2 Anonymity before charge |
Anonymity of defendants
4. The Sexual Offences (Amendment) Act 1976 initially
introduced anonymity for complainants, initially only in rape
cases, but subsequently extended to other sex offences.
It is a criminal offence to publicly reveal the identity of the
complainant for the duration of their life, starting from the
point the complaint is made, and the editor, proprietor, or publisher
of a newspaper or periodical can be held personally liable for
doing so. 1976 Act
also included anonymity provisions for defendants. In 1984, the
Criminal Law Revision Committee reported on the issue, saying
that there was no reason to distinguish rape defendants from defendants
of other crimes and that the argument about equality between the
parties was not a valid one "despite its superficial attractiveness".
The provisions granting anonymity to the accused were repealed
in the Criminal Justice Act 1988, and accused persons currently
have no entitlement to anonymity.
5. During its inquiry into the Sexual Offences Bill
2003, our predecessor Committee called for anonymity for the defendant
in such cases, because it felt sexual offences were "within
an entirely different order" to most other crimes, carrying
a particular and very damaging stigma. The Committee recommended
that the reporting restriction available to complainants of sexual
offences be extended to suspects in sexual offences, for the time
between allegation and charge.
6. The question of the anonymity of the accused is
once again the subject of public debate, for two reasons: the
first is the number of well-known people arrested as part of Operation
Yewtree and other, related investigations;
the second is the very recent advent of social media, which facilitates
the public discussion of these matters among many thousands of
people in a way that is unprecedented in human history, and has
the potential to amplify the reputational damage done by naming
7. The Commissioner of the Metropolitan Police, Sir
Bernard Hogan-Howe, said he supported the proposal for granting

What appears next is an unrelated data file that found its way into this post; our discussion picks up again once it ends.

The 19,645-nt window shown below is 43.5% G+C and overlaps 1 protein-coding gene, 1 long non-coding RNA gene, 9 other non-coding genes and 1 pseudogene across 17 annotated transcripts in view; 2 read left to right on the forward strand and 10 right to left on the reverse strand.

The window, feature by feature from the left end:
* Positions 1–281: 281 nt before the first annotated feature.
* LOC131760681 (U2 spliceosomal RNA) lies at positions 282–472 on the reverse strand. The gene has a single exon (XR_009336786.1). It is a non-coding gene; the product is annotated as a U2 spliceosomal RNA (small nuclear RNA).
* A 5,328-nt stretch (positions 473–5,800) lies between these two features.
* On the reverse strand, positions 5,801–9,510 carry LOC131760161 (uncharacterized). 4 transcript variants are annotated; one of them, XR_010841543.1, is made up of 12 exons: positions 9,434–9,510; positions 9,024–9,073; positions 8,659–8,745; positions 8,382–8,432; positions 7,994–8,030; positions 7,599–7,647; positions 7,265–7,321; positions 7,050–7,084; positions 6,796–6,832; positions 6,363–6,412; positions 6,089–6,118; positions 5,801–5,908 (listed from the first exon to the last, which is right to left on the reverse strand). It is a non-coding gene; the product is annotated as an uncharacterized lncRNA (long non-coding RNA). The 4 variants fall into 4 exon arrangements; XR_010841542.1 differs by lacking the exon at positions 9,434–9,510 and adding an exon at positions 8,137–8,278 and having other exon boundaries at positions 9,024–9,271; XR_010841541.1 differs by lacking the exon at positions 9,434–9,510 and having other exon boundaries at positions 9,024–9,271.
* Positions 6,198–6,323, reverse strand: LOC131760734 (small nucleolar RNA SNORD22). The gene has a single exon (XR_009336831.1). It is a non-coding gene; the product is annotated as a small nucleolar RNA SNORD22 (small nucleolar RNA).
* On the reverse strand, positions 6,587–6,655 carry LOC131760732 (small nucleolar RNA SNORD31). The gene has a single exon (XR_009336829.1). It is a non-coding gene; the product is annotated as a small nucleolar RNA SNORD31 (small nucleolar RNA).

accused people anonymity until charge.
He told us that the Metropolitan Police had refused to confirm
identities of people who were under investigation, even when the
name had already been put in the public domain. Alison Saunders,
the Director of Public Prosecutions, said that the Crown Prosecution
Service did not reveal a suspect's identity pre-charge.
8. Newspapers and the media are prohibited from
revealing the name of a person who is the victim of an alleged
sexual offence. We recommend that the same right to anonymity
should also apply to the person accused of the crime, unless and
until they are charged with an offence.
9. The anonymity of the person making the complaint
currently lasts for their lifetime. We do not wish to see that
Police communication with the
10. The impact of relations between the media and
police is relevant in a wide range of cases, not just sexual offences.
The media coverage of Christopher Jeffries, arrested in December
2010 for the murder of Joanna Yeates in Bristol, was criticised
for breaching the Contempt of Court Act 1981.
Mr Jeffries said the tabloid press went on a "frenzied campaign
to blacken [his] character" by publishing allegations that
were a mix of "smear, innuendo and complete fiction".
Another man, Vincent Tabak, was subsequently convicted of murdering
Miss Yeates. Eventually, two newspapers were found guilty of contempt
of court, and a total of eight newspapers made public apologies
and agreed to pay Mr Jeffries substantial damages.
A Law Commission review following the Jeffries case recommended
that ACPO issue guidance to all police saying that "generally"
the names of those arrested can be released.
The Leveson Report recommended that the guidance to police should
be that the names of those arrested should not be released to
the press, except in "exceptional circumstances".
11. In May 2013, guidance on police relations with
the media was published. It said that there was nothing to prevent
police from naming an arrested person if there was a policing
reason to do so, but that:
Decisions must be made on a case-by-case basis
but, save in clearly identified circumstances, or where legal